Unlike his much quieter best friend Abdi H., Moe was outspoken to Bass about his early years in the Kenyan camps: the robberies, his missing father, his mother begging for food, and one of his friends digging through human feces in the attempt to find something to eat. Naturally competitive and easily provoked, Moe channelled his high energy into soccer, which he loved.
The soccer team became a second family for all the players, including Blue Devil Austin Wing, a Lewiston boy whose soccer-playing dad had grown up in the tenements on Lisbon Street where many of the Somalis now lived. Wing played other sports, but he breathed soccer.
Wing, like Abdi H., had made up his mind that 2015 was going to be the winning year when they were listening to McGraw on the bus ride home from their heartbreaking game against Cheverus, the game that took the 2014 state championship out of Lewiston’s grasp.
Lewiston had to take it on the chin. That’s just what they had to do as they kept getting stronger. The term “Dirty Lew” was an insult hurled at Lewiston players long before the Somalis and other immigrant kids started playing for McGraw. It was one of the many insults McGraw taught the team to ignore.
Channel what you feel into the game, into the win, McGraw told them, but not into being physical against the other team. Keep focused and keep it clean, McGraw warned. Because he had seen refs calling against the Blue Devils just for cheering too loud from the bench.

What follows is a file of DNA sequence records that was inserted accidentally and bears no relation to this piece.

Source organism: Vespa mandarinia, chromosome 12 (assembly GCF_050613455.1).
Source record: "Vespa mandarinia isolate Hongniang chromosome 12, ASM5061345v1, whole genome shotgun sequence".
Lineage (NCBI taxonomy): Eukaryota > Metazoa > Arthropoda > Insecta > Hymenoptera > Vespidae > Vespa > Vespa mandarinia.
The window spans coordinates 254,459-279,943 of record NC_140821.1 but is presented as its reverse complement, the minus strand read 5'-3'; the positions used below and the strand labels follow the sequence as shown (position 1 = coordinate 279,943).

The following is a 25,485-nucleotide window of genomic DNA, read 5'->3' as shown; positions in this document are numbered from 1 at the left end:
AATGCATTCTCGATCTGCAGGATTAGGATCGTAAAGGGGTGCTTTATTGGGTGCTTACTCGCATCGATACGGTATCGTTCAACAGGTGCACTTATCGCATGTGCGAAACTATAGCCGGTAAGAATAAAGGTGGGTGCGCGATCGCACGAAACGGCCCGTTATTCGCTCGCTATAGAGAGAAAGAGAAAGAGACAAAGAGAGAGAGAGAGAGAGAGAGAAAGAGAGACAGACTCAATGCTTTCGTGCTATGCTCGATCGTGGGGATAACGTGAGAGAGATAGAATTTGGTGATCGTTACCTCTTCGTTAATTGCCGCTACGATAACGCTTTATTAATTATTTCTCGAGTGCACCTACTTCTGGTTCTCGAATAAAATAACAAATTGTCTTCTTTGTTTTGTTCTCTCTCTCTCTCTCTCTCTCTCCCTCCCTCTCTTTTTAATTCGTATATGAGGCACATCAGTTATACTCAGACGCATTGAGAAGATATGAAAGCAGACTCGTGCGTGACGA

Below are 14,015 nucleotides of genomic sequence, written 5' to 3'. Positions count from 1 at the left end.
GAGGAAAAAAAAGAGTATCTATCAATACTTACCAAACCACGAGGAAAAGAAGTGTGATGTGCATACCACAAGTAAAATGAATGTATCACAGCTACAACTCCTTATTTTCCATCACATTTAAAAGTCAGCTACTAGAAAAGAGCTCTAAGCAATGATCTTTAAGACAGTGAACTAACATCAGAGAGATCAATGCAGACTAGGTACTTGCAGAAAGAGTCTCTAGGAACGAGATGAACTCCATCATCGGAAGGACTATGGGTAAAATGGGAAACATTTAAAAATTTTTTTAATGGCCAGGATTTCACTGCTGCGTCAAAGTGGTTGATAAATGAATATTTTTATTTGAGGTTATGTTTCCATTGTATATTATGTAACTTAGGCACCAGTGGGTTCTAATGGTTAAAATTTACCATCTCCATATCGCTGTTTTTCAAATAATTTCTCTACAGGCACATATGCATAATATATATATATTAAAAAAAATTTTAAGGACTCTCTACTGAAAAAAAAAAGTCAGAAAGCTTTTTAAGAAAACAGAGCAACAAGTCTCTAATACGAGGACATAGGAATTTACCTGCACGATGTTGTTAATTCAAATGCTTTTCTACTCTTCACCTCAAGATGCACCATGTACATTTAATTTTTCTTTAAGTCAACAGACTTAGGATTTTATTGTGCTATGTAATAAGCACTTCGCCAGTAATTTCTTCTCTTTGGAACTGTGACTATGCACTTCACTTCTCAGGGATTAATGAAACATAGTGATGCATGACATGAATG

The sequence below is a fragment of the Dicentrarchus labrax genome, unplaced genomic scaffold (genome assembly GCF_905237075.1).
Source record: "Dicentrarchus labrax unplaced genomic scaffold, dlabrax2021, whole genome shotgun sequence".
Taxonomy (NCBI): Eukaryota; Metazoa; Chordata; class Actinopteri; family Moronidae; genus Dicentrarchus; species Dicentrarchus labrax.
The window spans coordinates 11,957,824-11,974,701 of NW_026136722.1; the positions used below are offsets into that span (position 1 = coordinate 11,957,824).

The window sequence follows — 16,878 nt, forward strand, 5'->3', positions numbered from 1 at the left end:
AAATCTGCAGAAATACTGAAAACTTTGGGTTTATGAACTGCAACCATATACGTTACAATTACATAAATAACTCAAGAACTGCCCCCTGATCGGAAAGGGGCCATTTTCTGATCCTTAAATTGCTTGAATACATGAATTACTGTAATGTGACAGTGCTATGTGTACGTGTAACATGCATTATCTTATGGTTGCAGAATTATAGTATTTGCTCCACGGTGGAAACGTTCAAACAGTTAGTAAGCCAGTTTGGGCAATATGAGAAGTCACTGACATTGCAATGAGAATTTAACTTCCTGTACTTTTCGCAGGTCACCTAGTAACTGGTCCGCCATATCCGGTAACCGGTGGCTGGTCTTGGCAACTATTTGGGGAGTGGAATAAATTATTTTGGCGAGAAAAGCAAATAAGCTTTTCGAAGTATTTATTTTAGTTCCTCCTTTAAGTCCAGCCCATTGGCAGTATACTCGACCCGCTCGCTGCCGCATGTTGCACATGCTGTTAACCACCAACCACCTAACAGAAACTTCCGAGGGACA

Lewiston wasn’t going to get any slack. That wasn’t how it worked.
They would come back, McGraw told them, through persistence, practice, strategy and skill.
They had all the elements.
They would win.
Bass captures the details of individual lives and the drama about the “snake bitten” team in an underdog town where racism is one current and strong community ties are another and soccer is the passion that unites longtime Lewiston residents with new residents with a different-colored skin, different food, a different language, and a different religion.
The only way Bass could capture it was to be right there with them, driving the players to games, sometimes in the huddle on the field with them. There was a point when Bass was in the locker room while McGraw gave a pre-game bench talk.
Bass, who rarely reflected on her role in the story, thought “Whoa, how did this happen? Here I am in the boys locker room with a camera.”
“That’s something women sports reporters have fought for and often failed to be able to do,” she said.